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Helena Önneby

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Health At Every Size

This is a vulnerable article for me to write. I’ve grown up in the 80s, surrounded by weight loss diets and a certainty that being thin is better and that it equals health. I know that I live healthily today, I work out regularly, I prioritize my well-being and I know that my body is well from the inside out. But I’m not “thin” according to the norms of my childhood and I’ve had to work quite a lot with my self-image. We are still fed weight loss messages from almost every direction. 

I found the #healthateverysize movement a couple of years back and it has helped me change perspective but it’s still a shameful subject for me. “Health at every size” is just that, focus on health, regardless of your size. If we discount for obesity and severe overweight, there’s plenty of different body types that can be healthy. And we do look different, while living in a society with a very thin, both in size and intellectual, ideal. But there’s not so many of us that fit into this thin ideal. 

I started dieting in my early teens and have tried all thinkable different diets to try to fit into this ideal and with a strong inner critic filled with self-loathing. For short periods of time I could hold the weight I thought I “should” be at but wasn’t feeling very good and was definitely not healthy. And I know that if I would starve myself down to some beauty ideal size I’d have to do it at the cost of my health and my well-being is so much more important to me today than any ideal.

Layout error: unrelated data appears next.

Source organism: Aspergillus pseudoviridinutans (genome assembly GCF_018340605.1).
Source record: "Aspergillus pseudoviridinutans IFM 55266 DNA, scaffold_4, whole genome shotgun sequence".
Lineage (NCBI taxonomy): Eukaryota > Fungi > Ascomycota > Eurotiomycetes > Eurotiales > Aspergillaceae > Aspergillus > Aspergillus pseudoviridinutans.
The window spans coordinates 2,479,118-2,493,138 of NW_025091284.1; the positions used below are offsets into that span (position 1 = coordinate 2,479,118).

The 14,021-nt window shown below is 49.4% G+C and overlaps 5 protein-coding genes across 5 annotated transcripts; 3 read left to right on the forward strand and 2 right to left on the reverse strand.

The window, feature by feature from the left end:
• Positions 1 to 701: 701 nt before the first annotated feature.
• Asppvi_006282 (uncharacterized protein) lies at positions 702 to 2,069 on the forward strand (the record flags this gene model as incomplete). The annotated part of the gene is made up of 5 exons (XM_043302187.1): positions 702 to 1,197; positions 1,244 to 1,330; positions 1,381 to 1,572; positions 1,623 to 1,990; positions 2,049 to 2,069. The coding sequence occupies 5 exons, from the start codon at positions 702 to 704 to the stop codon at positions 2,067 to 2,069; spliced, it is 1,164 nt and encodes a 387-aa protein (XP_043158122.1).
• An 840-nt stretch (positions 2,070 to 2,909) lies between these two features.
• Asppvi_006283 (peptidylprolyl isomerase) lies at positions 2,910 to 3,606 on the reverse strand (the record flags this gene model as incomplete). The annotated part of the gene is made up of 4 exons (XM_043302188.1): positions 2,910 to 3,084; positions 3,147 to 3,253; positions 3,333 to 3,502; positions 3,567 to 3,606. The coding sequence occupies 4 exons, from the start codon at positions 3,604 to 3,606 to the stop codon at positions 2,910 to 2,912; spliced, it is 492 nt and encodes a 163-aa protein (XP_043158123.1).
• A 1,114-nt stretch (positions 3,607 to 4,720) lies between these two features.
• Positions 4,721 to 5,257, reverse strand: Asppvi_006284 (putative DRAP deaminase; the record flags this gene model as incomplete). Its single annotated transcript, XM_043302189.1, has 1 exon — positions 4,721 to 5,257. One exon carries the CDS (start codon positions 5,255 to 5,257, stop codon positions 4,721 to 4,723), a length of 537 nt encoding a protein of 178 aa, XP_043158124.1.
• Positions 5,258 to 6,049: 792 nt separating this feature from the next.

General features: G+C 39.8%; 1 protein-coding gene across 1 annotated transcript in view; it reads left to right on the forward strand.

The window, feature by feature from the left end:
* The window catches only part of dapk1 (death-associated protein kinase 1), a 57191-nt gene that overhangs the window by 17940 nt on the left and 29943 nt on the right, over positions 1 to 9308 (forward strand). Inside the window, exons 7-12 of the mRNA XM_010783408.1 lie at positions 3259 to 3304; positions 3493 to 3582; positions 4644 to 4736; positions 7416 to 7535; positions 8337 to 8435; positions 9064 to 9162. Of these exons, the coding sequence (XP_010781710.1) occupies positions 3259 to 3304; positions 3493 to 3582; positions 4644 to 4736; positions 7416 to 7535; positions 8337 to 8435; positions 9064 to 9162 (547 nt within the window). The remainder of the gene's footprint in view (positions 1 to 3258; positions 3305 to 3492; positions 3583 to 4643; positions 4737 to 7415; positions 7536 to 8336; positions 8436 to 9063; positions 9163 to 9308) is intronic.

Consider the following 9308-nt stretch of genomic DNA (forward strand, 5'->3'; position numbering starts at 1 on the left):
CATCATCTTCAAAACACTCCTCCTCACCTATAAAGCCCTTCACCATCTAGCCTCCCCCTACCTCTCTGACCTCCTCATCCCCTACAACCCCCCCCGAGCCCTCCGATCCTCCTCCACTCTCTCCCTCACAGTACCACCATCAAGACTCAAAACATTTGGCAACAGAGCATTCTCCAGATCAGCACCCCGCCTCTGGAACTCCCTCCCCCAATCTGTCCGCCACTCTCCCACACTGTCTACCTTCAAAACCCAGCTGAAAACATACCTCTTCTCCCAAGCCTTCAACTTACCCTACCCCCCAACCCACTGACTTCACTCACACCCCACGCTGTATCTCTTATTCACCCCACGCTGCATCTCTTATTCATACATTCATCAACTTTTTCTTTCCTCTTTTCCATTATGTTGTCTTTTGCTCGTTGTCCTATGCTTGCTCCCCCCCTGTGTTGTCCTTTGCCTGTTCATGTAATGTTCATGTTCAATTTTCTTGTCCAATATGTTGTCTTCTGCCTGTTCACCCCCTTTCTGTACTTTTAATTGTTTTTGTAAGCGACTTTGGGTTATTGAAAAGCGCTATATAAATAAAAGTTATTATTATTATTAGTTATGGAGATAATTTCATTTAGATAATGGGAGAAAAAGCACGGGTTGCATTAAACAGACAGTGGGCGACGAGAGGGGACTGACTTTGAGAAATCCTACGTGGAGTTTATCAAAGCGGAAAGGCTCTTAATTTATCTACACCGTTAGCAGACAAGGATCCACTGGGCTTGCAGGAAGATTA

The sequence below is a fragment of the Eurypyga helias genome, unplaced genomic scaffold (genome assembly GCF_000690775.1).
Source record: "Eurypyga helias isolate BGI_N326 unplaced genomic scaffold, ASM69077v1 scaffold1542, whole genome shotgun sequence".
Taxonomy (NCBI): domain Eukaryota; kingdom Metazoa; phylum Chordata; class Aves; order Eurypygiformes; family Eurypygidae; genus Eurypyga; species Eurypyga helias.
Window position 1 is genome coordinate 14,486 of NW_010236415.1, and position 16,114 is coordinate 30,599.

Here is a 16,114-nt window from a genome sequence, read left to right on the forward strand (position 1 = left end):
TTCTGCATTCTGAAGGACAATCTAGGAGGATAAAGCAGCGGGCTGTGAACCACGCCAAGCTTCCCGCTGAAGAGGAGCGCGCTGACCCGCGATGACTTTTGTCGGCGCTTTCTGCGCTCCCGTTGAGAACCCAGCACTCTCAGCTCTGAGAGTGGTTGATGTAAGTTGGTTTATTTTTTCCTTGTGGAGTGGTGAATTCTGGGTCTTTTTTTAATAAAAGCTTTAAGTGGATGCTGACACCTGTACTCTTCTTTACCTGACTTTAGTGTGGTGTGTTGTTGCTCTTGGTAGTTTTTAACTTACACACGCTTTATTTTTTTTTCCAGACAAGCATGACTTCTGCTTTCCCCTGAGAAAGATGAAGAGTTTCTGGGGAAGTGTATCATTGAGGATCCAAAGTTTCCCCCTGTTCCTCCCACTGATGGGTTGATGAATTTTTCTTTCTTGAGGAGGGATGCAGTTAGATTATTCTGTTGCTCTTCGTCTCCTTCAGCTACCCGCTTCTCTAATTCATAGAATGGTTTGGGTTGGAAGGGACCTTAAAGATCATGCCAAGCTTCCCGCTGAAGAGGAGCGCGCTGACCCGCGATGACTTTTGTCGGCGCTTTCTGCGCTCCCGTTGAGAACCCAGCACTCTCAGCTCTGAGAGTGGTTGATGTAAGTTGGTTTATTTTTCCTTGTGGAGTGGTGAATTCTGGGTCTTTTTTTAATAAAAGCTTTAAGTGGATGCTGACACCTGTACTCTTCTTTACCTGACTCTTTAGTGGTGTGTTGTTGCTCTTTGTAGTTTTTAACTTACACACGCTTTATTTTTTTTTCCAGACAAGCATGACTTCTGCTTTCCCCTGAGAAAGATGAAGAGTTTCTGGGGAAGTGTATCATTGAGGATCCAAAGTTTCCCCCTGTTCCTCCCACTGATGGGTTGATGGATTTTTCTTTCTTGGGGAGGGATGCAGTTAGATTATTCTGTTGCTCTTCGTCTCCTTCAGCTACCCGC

But health at every size is also about the reversed because our obsession with size doesn’t only affect those who are “bigger”. I recently talked to a friend who is naturally skinny, and she claimed she couldn’t live healthily because she was afraid of being too thin. What is too skinny? Who decides? What if her natural, balanced size just is smaller than the ideal? What if we would just skip size altogether and focused on how we feel, what we have energy to and how our bodies feel,instead of how it looks?  

I have, as previously stated, had to work quite a lot with changing my own perspective when it comes to size and health. I’ve cleared my social media and actively sought after positive role models. I’ve stopped reading certain kind of magazines and watching certain kinds of shows. I’ve turned down situations and people who make me feel less than because of my size. This doesn’t mean that I’m fully there or that I don’t get all caught up in fatphobia myself, still quite often, but my direction is clear. I sometimes still confuse size with health and the silly notion that there would be a one size fits all even when it comes to size. Health at every size is all that matters to me. 

Coming out like this is really scary for me, and my ego is trying its best to shame me for being this honest about a controversial subject. But I want to be part of the change. I want young boys and girls growing up today to have a different perspective on size and weight than the paradigm that I’ve grown up with. Smaller doesn’t automatically equal healthy, while it could. Bigger doesn’t automatically equal unhealthy, while it could. 

I’m tired of the shaming and the guilting going on in society today. I want to know if you wake up with energy in the morning. If you take care of your body in a loving way. I want to know that you prioritize yourself and your body because you love it, not because you hate it. I want to know if you are strong enough to do the things you aspire to do and that you don’t experience pain on a regular basis. I want to know if the home that your body is a nice place to live in, and that you make choices every day to make it as comfortable as possible. If so, you are healthy, regardless of your size. 

What do you think of the ideals in our society and do you think they contribute to more or less healthy choices in our everyday? 

This is a guest post. Any opinions expressed are the writer’s own.

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